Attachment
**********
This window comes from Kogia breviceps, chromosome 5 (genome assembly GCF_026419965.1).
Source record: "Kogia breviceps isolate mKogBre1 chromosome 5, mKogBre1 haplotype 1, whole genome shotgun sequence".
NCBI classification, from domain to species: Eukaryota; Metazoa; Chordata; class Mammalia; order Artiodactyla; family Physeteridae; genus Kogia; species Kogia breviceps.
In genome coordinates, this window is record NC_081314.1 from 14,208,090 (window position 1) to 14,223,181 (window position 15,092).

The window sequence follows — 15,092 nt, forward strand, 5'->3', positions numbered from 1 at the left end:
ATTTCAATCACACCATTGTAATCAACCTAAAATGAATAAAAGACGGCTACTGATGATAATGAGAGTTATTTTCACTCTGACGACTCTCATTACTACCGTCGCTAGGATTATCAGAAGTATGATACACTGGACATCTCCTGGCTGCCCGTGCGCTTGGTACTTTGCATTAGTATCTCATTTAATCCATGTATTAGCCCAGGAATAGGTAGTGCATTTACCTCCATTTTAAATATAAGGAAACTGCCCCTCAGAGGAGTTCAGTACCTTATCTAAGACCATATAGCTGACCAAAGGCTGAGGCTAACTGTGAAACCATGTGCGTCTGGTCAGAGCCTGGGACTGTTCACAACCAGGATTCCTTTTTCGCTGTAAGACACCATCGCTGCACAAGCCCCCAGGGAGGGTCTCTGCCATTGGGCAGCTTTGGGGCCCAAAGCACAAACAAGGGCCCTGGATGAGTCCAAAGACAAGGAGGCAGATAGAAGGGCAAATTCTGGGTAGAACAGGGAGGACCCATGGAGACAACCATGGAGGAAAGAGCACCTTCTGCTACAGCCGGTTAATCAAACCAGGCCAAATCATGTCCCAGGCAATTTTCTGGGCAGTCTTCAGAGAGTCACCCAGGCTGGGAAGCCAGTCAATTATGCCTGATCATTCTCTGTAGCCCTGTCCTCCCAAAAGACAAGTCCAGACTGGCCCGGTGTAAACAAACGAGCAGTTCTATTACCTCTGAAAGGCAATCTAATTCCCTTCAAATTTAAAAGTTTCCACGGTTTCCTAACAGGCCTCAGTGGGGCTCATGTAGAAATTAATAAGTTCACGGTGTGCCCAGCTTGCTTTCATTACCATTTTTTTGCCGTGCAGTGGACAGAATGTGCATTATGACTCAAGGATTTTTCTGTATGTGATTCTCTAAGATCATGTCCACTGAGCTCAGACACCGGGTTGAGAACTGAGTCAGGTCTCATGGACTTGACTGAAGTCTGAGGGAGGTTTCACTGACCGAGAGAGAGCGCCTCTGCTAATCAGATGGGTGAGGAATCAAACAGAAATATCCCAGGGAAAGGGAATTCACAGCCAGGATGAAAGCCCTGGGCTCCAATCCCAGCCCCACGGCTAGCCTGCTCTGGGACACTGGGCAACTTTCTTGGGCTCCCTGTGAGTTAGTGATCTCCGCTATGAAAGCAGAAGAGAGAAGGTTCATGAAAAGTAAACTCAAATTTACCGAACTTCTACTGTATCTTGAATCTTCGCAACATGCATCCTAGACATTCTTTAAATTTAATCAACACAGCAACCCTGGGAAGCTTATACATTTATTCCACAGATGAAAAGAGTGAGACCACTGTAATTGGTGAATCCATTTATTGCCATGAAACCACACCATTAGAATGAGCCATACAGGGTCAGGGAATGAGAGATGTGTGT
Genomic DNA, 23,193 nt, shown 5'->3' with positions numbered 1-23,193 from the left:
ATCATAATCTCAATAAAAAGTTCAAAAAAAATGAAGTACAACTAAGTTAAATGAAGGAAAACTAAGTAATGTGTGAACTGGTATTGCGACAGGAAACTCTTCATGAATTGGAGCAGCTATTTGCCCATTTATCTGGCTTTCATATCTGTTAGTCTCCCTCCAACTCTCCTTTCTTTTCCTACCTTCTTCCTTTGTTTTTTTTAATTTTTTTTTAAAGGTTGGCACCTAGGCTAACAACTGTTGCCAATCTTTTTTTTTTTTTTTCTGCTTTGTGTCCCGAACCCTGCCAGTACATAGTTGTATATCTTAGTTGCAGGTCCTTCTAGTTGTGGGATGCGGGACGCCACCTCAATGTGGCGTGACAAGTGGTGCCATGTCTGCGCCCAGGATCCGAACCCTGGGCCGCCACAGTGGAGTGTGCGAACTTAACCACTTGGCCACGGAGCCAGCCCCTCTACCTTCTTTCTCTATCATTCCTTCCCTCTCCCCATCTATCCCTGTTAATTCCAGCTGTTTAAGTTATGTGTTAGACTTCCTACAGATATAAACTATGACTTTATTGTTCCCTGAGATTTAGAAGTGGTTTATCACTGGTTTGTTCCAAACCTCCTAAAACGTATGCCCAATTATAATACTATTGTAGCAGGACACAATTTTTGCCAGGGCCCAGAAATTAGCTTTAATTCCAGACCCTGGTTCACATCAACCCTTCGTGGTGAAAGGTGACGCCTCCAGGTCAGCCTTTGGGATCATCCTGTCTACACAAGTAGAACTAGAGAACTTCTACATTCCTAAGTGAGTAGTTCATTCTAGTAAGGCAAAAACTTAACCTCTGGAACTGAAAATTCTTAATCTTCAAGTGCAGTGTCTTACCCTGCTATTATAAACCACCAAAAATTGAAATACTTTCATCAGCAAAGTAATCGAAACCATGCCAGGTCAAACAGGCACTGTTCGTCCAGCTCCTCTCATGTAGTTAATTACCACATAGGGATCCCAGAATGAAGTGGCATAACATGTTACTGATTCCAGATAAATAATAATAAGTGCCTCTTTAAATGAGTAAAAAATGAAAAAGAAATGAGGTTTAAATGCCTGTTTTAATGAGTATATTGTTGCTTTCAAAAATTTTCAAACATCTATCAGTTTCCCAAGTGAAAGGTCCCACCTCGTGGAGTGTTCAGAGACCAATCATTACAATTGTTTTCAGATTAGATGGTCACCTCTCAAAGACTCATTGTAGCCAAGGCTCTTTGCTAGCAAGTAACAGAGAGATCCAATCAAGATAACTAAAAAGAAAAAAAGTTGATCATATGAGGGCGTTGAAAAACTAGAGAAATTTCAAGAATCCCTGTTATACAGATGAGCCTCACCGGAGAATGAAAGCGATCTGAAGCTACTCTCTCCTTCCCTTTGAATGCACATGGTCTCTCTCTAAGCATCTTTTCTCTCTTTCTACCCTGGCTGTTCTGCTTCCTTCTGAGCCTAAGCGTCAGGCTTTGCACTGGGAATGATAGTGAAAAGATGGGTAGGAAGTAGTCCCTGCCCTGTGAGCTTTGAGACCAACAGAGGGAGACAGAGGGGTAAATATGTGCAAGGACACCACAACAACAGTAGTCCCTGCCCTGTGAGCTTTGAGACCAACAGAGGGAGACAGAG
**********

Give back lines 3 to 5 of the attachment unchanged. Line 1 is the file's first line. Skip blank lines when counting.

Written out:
NCBI classification, from domain to species: Eukaryota; Metazoa; Chordata; class Mammalia; order Artiodactyla; family Physeteridae; genus Kogia; species Kogia breviceps.
In genome coordinates, this window is record NC_081314.1 from 14,208,090 (window position 1) to 14,223,181 (window position 15,092).

The window sequence follows — 15,092 nt, forward strand, 5'->3', positions numbered from 1 at the left end: